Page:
June 2021 Meeting: Options for Field Day 2021

At our June monthly membership meeting, John Aboud, KK6ZVQ presented an overview of Field Day rules. This is the second year that the ARRL has modified Field Day rules to accommodate social distancing. You can download the presentation here (445 KB PDF). He also discussed two online tools that could make a socially-distanced Field Day more fun.

  1. Discord
    Discord is a chat and video streaming app much like Zoom. But unlike Zoom, which was designed for business use, Discord was designed by and for video gamers, so it has extra features that are useful for radio contesting. For example, rather than a specific, time-limited Zoom meeting, Discord “servers” are up and running at all times. Members of that server can log in and log out as they please and talk to whomever else is logged in at the time. Also, many people can share their screens simultaneously and stream their activity. You could share a view of your N3FJP screen or GridTracker or just your face. And you can selectively mute any of these streams — it would be overwhelming to hear all of them at once. If you’d like to join the SPARC Discord server, use the Contact Us page to request access.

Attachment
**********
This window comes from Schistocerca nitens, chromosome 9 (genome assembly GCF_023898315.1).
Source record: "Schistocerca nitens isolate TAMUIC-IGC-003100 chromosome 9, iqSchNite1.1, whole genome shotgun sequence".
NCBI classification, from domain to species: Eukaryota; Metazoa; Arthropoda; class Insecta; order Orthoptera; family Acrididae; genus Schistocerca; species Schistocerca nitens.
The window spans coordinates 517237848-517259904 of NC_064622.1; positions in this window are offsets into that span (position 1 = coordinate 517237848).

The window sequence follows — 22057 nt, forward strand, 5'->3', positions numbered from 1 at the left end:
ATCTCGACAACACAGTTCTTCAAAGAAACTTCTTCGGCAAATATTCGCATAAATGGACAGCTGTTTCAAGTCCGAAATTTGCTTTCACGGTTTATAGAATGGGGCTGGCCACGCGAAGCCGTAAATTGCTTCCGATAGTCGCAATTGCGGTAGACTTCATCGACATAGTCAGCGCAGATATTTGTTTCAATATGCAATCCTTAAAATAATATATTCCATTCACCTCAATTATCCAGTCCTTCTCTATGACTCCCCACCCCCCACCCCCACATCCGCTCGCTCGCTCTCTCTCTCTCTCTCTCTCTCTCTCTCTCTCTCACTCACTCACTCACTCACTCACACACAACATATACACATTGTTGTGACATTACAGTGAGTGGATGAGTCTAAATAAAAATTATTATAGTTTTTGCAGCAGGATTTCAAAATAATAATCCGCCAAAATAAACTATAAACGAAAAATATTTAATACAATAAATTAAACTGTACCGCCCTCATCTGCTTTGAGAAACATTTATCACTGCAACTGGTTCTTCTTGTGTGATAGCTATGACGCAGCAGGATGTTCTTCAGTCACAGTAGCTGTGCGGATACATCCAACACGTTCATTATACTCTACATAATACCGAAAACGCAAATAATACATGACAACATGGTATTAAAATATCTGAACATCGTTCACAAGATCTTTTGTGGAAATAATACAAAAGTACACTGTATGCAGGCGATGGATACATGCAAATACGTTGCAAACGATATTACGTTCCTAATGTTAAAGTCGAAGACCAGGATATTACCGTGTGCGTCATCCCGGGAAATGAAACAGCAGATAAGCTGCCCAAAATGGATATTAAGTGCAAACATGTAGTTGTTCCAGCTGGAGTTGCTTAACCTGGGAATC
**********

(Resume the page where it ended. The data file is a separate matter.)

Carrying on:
1. is what the URL implies, an online scoreboard for monitoring a particular contest. Once you create your account, you can affiliate with a club and/or a contest team. You configure your logging program (N3FJP, N1MM+, etc.) to share your score with the site. To affiliate with SPARC, you can select “South Pasadena Amateur Radio Club” from the pull-down menu of clubs. Click here for information on how to configure your logger to post the scores.

This year Field Day will start at 11:00 a.m. Pacific time (1800 UTC) on Saturday, June 26 and end on Sunday, June 27 at 1:59 p.m. (2059 UTC). SPARC encourages everyone to get out, make some contacts and have fun!